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Publication #ENY860

Florida Container Mosquitoes1

Jorge R. Rey, and C. Roxanne Connelly2

What Are Container Mosquitoes?

As the name implies, container mosquitoes are those that develop in a variety of water-holding containers, both natural and artificial. Examples of natural containers include tree holes, bromeliad leaf axils, and bamboo trunks. Artificial containers include a variety of man-made receptacles such as discarded tires, cans, flower pots, bird baths, pet dishes, and many, many others. There are about 13 species of container mosquitoes in Florida. Many of these are important vectors of pathogens that can cause disease in humans and companion animals, and others are severe nuisance species. Because of the ease of manipulating and replicating the habitat, container mosquitoes have served as model systems for numerous studies and experiments on ecology and community biology.

Mosquitoes are insects belonging to the order Diptera (from the Greek di= two, pteron =wing), which includes flies, mosquitoes, gnats, midges, sandflies, horse flies, and others. As their name implies, the Diptera have only one pair of functioning wings instead of two; the hind wings have been reduced to small club-like appendages known as halteres. There are approximately 167 species of mosquitoes in the United States, out of which 80 species occur in Florida. Mosquitoes have scales on their wings and the females possess a long piercing proboscis.

The mosquito life cycle (Figure 1) includes an egg stage, several aquatic larval stages (instars), a pupal stage, and an adult. Female mosquitoes lay their eggs individually or in groups known as rafts.

Figure 1. 

Mosquito life cycle.

[Click thumbnail to enlarge.]

Some mosquitoes (floodwater mosquitoes) lay their eggs in moist substrates without standing water and hatch when subsequently flooded, whereas others place the eggs directly upon the surface of the water or along the edges of pools or reservoirs. Both male and female adult mosquitoes will feed on nectar and plant fluids, but it is only the female that will seek a blood meal, which most species need in order to develop their eggs. Female mosquitoes lay multiple batches of eggs and most species require a blood meal for every batch they lay. Females of some species can develop a limited number of egg batches (usually 1) without taking a blood meal, a characteristic known as "autogeny" (Rey 2006).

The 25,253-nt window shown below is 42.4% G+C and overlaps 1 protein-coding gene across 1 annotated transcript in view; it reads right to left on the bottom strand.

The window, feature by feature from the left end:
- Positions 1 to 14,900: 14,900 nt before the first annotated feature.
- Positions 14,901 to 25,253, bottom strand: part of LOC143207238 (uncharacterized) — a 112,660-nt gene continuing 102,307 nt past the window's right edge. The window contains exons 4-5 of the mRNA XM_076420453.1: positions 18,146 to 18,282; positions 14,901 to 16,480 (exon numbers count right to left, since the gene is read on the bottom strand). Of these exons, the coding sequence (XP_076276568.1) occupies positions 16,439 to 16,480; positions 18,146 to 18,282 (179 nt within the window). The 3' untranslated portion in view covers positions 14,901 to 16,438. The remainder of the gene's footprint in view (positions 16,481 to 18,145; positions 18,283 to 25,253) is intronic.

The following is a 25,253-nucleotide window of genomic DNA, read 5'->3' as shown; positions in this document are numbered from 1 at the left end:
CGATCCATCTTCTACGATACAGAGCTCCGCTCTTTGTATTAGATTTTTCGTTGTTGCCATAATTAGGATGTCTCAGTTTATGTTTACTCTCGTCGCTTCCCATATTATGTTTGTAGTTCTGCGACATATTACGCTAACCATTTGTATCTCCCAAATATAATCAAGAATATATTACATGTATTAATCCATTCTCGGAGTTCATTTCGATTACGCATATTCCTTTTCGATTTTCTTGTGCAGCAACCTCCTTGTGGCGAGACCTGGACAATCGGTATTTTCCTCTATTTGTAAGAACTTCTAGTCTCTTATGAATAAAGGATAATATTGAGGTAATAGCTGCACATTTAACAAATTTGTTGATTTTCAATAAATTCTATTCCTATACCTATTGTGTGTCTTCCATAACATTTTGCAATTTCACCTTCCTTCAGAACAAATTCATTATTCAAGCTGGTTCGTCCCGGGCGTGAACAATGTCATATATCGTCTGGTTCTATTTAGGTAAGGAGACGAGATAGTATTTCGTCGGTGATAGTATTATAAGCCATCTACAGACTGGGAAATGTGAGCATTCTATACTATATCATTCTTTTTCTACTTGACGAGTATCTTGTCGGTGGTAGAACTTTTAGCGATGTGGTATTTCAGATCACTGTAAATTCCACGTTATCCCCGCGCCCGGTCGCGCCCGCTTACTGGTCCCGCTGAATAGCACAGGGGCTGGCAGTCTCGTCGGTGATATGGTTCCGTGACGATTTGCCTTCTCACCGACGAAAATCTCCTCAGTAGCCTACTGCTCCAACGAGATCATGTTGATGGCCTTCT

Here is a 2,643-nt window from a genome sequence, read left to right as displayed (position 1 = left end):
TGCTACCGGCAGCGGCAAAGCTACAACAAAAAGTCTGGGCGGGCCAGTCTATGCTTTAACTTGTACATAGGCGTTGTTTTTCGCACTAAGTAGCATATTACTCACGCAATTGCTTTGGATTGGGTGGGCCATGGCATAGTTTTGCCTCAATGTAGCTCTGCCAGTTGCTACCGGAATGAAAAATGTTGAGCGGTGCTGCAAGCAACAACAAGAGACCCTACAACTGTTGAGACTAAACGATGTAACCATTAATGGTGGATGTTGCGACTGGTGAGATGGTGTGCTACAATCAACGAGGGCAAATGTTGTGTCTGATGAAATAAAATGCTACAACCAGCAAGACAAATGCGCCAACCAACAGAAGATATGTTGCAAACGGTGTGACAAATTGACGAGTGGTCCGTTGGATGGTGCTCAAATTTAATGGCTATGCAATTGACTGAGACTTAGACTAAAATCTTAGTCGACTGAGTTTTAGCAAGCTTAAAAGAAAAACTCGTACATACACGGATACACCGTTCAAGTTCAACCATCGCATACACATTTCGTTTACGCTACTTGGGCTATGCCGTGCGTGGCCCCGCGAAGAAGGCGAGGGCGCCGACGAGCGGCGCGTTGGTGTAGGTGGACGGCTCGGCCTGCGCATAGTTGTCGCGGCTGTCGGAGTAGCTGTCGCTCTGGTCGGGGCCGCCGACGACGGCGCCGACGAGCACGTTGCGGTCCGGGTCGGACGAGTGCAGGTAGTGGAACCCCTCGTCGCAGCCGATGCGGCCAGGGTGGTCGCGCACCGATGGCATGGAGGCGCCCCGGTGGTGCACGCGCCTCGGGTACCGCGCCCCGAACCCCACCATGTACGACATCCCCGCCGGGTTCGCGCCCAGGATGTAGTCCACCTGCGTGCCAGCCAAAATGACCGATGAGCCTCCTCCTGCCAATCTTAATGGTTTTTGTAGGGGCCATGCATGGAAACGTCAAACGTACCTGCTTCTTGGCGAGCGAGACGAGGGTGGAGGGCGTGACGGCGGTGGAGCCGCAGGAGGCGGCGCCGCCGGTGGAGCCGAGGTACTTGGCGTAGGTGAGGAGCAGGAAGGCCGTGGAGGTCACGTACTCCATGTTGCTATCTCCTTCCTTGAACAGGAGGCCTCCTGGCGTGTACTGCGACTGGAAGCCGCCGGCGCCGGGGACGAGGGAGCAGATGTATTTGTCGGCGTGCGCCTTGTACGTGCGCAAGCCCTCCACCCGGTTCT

Florida Container Mosquitoes

The major container species in Florida are:

Aedes aegypti (Linn.) – Yellow fever mosquito (Figure 2). Common container mosquito that will feed during the daytime indoors and out. Common in urban and suburban areas. Can transmit yellow fever, dengue, and chikungunya viruses and dogheartworm. This species is present throughout the state of Florida, but not in abundance except in the Florida Keys.

Figure 2. 

Aedes aegypti

Credit: Jim Newman
[Click thumbnail to enlarge.]

Aedes albopictus (Skuse) – Asian tiger mosquito (Figure 3). Similar habitat requirements as the yellow fever mosquito, although may be more common in suburban and rural areas. This exotic, invasive species can be found in every Florida county, however, it has not been able to establish long-term populations in the Florida Keys.

Figure 3. 

Aedes albopictus

Credit: Jim Newman
[Click thumbnail to enlarge.]

Aedes taeniorhynchus (Wiedemann) – Black salt marsh mosquito (Figure 4). This species is not known as a typical container mosquito but it may infrequently take advantage of such sites if available. The species is predominantly a salt/brackish marsh inhabitant. It can bite day or night and can transmit dog heartworm. Even though this is primarily a coastal species, it can be found throughout the state of Florida.

Figure 4. 

Aedes taeniorhynchus